Could cows heal the West?

By grazing them in a way that mimics the pattern of wild herbivores, advocates say, rangeland improves.

Moises Velasquez-Manoff
Rancher Jim Thorpe has been applying Allan Savory's grazing principles to his New Mexico herd. Mr. Savory came to his conclusions as a national-parks manager in southern Africa.
Moises Velasquez-Manoff
Sid Goodloe has been practicing ‘holistic management’ on his land since the 1960s – with very positive results, he says.

 When Sid Goodloe bought his ranch half a century ago in south-central New Mexico, it was a dry, desertified mess. The roads leading to homesteads abandoned since the Dust Bowl days of the 1930s had eroded into gullies. Overgrazing had stripped away soil-stabilizing ground cover. Where plowing had occurred, precious topsoil had dried up and blown away in the area’s fierce winds. Years of fire suppression had allowed pinyon-juniper forest to supplant grassland.

“There was little here except broom weed, cactus, and pinyon-juniper,” says Mr. Goodloe. “And yet, it had tremendous potential.”

The soil quality was good. Native American petroglyphs of beavers suggested that the area once supported a more productive ecosystem. With the proper care, the land could recover, Goodloe thought. But that would depend on bolstering its ability to retain water, the limiting factor in much of the semiarid Southwest.

Originally from West Texas, Goodloe didn’t come from a ranching family. He had no one to turn to for advice, and no preconceived notions. So when, in the 1960s, he met Rhodesian land manager Allan Savory, he was receptive to Mr. Savory’s somewhat counterintuitive proposition: To heal the land, put more animals on it, not fewer – but move them after a relatively brief interval.

If livestock mimicked the grazing behavior of wild herbivores – bunched together for safety, intensely grazing an area for a brief period, and then moving on – rangeland health would improve, Savory said.

Today, Goodloe’s land is often referenced as a model of “sustainable ranching,” a phrase many consider an oxymoron in the West. Wild antelopes bound across his pastures, which are thick with an array of grass and browse species. Water now runs intermittently though a willow-lined creek that once lay dry. And in 2004, Goodloe put a conservation easement on the property, preventing its development in perpetuity. But he nonetheless resists the “environmentalist” label.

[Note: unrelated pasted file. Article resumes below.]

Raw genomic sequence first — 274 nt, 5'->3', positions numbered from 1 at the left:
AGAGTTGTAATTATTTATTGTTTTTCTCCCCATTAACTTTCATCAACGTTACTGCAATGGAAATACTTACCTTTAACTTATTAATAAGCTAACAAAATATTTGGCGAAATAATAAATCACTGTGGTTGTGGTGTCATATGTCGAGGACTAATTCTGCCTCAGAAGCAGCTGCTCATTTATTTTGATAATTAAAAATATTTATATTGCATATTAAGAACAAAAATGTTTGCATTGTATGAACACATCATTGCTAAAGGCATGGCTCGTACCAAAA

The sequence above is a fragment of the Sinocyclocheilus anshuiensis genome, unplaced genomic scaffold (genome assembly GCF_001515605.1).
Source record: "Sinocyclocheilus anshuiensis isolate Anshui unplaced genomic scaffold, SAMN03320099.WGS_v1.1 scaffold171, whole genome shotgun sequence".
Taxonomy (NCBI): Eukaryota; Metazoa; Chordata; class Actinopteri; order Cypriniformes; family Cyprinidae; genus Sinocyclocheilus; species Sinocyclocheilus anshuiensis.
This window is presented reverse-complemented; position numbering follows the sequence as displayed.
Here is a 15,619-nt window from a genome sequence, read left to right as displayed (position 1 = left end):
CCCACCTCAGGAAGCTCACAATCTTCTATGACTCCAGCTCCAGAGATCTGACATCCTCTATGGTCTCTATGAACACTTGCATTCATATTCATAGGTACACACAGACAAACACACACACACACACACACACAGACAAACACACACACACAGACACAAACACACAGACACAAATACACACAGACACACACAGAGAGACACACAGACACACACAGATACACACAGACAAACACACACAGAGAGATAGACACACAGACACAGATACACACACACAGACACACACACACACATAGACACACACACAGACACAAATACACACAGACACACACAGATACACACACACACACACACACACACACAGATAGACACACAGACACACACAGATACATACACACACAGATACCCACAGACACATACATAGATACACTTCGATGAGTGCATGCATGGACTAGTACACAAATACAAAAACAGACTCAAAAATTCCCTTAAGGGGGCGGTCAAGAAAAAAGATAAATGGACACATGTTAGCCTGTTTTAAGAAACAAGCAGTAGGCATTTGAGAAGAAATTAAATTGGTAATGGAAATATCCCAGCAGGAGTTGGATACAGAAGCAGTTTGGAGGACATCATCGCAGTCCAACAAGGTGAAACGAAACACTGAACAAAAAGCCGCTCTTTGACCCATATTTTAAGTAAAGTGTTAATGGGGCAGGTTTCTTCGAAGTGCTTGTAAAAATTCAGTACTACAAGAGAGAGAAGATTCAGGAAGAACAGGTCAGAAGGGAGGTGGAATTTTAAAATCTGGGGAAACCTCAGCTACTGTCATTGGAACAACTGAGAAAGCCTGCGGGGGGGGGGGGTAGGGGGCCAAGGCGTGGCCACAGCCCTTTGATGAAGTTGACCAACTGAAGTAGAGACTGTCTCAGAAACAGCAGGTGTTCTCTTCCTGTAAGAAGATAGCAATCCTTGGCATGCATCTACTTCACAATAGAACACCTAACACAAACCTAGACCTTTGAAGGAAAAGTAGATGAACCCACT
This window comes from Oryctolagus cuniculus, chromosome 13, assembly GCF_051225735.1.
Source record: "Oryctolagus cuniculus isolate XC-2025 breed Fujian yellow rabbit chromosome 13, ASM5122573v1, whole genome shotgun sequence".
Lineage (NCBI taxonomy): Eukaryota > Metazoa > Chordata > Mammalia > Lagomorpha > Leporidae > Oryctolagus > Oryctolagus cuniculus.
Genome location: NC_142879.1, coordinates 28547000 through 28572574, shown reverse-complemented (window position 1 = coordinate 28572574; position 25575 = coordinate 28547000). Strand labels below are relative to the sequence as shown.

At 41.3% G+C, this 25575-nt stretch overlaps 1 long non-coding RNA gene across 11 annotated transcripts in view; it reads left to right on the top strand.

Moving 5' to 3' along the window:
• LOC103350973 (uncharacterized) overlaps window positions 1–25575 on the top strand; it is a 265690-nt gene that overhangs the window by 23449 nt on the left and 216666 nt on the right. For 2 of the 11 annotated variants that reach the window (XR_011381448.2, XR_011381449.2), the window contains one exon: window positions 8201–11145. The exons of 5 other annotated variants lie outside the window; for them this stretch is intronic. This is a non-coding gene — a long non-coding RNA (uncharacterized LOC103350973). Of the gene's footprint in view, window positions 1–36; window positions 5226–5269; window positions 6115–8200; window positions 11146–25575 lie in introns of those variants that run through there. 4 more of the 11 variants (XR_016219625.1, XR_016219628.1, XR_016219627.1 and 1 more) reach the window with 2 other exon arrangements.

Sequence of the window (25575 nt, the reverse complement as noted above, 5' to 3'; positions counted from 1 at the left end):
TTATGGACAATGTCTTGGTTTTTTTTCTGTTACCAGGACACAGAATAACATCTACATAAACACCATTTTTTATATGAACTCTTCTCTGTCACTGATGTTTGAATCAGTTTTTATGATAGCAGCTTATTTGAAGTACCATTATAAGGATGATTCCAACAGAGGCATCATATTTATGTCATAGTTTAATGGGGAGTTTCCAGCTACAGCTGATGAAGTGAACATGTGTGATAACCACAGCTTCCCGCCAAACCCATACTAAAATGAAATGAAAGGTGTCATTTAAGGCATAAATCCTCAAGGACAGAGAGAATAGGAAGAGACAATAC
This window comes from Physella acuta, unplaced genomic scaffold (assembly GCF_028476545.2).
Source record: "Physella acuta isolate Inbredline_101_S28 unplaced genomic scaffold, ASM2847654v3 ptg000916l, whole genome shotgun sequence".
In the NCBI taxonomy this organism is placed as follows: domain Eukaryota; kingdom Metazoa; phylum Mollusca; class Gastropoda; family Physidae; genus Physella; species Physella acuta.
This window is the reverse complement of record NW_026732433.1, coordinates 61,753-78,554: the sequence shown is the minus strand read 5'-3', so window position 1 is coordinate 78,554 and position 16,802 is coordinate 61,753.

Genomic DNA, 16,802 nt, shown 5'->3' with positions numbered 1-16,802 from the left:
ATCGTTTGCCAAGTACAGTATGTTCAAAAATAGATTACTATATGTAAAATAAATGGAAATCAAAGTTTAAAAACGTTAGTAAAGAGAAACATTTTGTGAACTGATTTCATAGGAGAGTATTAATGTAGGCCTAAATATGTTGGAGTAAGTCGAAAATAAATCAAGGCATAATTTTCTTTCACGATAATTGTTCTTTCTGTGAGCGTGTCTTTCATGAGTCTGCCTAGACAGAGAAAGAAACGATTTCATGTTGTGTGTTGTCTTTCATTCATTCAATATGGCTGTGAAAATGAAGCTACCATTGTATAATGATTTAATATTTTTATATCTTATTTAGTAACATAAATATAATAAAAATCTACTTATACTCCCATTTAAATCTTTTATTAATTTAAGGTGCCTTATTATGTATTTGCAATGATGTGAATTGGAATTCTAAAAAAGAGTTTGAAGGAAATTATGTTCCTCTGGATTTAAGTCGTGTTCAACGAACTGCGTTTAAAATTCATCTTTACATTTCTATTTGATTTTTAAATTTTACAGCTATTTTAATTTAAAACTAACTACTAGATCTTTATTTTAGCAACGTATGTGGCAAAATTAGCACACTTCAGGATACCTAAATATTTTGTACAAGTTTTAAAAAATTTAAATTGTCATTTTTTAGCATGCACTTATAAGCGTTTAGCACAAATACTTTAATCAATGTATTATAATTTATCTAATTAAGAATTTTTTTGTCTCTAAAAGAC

“I’m what you would call an environmentally sensitive rancher,” he says.

Goodloe and Savory belong to – and in some ways have spearheaded – an ongoing reappraisal of ranching by ranchers in the American West. Savory’s method, dubbed “holistic management,” remains controversial. But throughout the region, the shortcomings of what some call the “Columbus method” – leaving cows to graze in one place for months at a time  – are readily apparent:

Large swaths of landscape continue to suffer loss of topsoil, invasion by weedy species, and runaway erosion.

Now, spurred by growing consumer concern over meat’s environmental impact and concerned about the long-term viability of their livelihood, a cohort of ranchers is trying to apply the understanding gleaned from the science of ecology to livestock management. Courtney White, cofounder of the Quivira Coalition in Santa Fe, N.M., and a former Sierra Club activist, calls the result a shift to the “radical center.” After years of mutual antagonism, ranchers and environmentalists are finally working together, he says.

Others see it as ranchers finally taking stock of the Western landscape.

“We’ve been trying to make the West into Europe since our ancestors came here,” says George Whitten, a rancher in Colorado’s San Luis Valley. He has been practicing holistic management, with good results, since the mid-1980s. Now, “I think we have to become truly westerners to live within its limits and its bounty,” he says.

Moisture retention is key

With concern mounting over human-induced climate change, how land is managed and whether it emits or traps carbon is an issue of growing concern. Carbon taken from the atmosphere by grasslands during photosynthesis ends up underground, in the plants’ roots. There, microbes metabolize some of that carbon into humus, the fine particles that give topsoil its black coloring. Humus can hold four times its weight in water, greatly enhancing soil’s ability to retain moisture, a bulwark against desertification.

Humus is also a huge carbon sink, says soil scientist Christina Jones, founder of the Australian Soil Carbon Accred­i­ta­tion Scheme, on her website. Grasslands can continually sequester carbon.